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Effects of different artificial diets on commercial honey bee colony performance, health biomarkers, and gut microbiota

Vincent A. Ricigliano, Steven T. Williams, Randy Oliver
BMC veterinary research 2022 v.18 no.1 pp. 52
Bifidobacterium, Gilliamella, almonds, amino acid composition, apiaries, biomarkers, digestive system, disease control, essential amino acids, experimental diets, forage, gene expression, honey bee colonies, honey bees, humans, intestinal microorganisms, leucine, pathogens, pollen, pollination, population size, spring, sugars, tryptophan, veterinary medicine, California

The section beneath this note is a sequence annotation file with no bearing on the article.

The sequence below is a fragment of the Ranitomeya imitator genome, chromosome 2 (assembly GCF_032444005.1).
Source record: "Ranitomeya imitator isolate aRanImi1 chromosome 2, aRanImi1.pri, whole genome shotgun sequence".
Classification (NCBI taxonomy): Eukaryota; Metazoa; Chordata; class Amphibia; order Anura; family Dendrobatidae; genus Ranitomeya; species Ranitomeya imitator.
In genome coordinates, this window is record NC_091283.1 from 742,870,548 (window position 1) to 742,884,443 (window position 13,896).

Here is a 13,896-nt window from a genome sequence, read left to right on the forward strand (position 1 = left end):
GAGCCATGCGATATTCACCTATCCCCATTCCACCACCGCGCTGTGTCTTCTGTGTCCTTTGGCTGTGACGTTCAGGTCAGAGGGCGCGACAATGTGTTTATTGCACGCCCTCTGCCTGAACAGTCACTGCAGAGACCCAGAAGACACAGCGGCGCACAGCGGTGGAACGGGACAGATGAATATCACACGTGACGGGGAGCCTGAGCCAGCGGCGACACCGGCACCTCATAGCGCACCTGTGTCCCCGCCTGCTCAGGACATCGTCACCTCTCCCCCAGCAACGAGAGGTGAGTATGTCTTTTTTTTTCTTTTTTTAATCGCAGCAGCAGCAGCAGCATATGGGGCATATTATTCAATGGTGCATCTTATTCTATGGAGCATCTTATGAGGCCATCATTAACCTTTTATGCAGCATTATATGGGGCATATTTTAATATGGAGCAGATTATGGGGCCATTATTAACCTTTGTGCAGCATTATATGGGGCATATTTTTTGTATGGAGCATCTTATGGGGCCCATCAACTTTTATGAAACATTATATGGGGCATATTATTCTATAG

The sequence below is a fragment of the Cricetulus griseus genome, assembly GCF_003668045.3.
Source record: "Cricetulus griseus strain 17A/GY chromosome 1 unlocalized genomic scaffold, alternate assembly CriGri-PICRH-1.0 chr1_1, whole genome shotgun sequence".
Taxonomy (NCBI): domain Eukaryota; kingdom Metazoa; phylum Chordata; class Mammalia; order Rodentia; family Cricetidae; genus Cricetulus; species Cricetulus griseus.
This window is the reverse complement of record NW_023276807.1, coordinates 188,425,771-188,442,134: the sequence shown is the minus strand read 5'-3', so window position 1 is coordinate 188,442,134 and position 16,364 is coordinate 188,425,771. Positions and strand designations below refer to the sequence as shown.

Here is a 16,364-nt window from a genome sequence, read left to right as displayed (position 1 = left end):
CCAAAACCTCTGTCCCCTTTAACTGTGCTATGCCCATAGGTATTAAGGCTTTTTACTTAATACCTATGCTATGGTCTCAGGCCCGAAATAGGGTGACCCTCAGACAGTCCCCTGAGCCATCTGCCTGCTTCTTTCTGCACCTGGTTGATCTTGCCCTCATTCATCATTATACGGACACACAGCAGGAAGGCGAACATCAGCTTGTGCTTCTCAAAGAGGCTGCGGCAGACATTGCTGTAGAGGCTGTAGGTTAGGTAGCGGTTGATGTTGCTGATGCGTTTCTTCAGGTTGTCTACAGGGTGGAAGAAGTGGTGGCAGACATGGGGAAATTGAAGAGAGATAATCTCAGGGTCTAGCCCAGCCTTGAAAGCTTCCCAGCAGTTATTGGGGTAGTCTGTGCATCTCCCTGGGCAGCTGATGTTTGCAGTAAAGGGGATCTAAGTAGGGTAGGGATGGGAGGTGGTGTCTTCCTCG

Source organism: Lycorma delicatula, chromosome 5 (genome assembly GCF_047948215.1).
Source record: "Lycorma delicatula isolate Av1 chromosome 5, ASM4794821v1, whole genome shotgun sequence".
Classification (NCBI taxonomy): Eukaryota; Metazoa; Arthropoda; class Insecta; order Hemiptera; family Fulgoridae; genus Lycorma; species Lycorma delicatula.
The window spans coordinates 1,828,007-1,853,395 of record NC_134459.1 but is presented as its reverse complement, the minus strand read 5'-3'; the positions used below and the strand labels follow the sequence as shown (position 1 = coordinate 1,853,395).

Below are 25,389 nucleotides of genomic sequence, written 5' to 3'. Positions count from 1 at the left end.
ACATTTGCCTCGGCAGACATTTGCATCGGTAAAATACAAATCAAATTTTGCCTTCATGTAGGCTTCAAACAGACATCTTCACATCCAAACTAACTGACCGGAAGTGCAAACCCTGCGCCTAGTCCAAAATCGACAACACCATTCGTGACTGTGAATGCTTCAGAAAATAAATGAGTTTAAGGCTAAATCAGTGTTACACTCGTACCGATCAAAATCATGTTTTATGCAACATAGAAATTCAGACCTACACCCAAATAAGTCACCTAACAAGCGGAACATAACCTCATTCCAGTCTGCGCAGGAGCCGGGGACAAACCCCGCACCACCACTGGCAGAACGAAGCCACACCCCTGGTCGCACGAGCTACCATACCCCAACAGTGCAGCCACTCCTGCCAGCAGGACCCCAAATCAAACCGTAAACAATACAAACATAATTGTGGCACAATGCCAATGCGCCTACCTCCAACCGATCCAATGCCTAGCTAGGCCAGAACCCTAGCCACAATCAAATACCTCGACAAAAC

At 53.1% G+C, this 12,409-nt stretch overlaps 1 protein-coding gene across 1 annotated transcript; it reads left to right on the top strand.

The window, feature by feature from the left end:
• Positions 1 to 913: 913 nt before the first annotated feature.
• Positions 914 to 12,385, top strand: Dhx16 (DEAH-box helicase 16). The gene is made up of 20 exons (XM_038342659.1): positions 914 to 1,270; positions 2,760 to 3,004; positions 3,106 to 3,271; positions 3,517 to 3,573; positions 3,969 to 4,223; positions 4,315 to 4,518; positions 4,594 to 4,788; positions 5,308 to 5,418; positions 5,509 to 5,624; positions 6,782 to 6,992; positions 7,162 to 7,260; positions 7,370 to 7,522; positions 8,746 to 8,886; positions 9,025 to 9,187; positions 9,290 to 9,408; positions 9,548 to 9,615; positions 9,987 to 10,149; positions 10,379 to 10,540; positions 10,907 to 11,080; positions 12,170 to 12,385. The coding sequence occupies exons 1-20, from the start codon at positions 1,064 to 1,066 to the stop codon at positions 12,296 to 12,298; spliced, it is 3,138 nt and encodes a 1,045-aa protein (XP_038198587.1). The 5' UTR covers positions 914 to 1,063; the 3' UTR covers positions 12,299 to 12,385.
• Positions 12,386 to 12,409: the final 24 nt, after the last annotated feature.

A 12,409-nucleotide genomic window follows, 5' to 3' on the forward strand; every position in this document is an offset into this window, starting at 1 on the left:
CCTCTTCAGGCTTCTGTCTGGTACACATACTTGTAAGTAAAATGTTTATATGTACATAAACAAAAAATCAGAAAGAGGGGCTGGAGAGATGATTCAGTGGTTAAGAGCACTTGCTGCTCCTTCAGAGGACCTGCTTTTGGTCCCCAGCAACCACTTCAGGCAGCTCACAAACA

BACKGROUND: Honey bee colonies managed for agricultural pollination are highly dependent on human inputs, especially for disease control and supplemental nutrition. Hives are routinely fed artificial “pollen substitute” diets to compensate for insufficient nutritional forage in the environment. The aim of this study was to investigate the effects of different artificial diets in a northern California, US commercial beekeeping operation from August through February. This time period represents an extended forage dearth when supplemental nutrition is used to stimulate late winter colony growth prior to almond pollination in the early spring. A total of 144 honey bee colonies were divided into 8 feeding groups that were replicated at three apiary sites. Feeding groups received commercial diets (Global, Ultra Bee, Bulk Soft, MegaBee, AP23, Healthy Bees), a beekeeper-formulated diet (Homebrew), or a sugar negative control. Diets were analyzed for macronutrient and amino acid content then evaluated with respect to honey bee colony population size, average bee weight, nutrition-related gene expression, gut microbiota abundance, and pathogen levels. RESULTS: Replicated at three apiary sites, two pollen-containing diets (Global and Homebrew) produced the largest colonies and the heaviest bees per colony. Two diets (Bulk Soft and AP23) that did not contain pollen led to significantly larger colonies than a sugar negative control diet. Diet macronutrient content was not correlated with colony size or health biomarkers. The sum of dietary essential amino acid deficiencies relative to leucine content were correlated with average bee weight in November and colony size used for almond pollination in February. Nutrition-related gene expression, gut microbiota, and pathogen levels were influenced by apiary site, which overrode some diet effects. Regarding microbiota, diet had a significant impact on the abundance of Bifidobacterium and Gilliamella and trended towards effects on other prominent bee gut taxa. CONCLUSIONS: Multiple colony and individual bee measures are necessary to test diet efficacy since honey bee nutritional responses are complex to evaluate. Balancing essential amino acid content relative to leucine instead of tryptophan may improve diet protein efficiency ratios. Optimization of bee diets could improve feed sustainability and agricultural pollination efficiency by supporting larger, healthier honey bee colonies.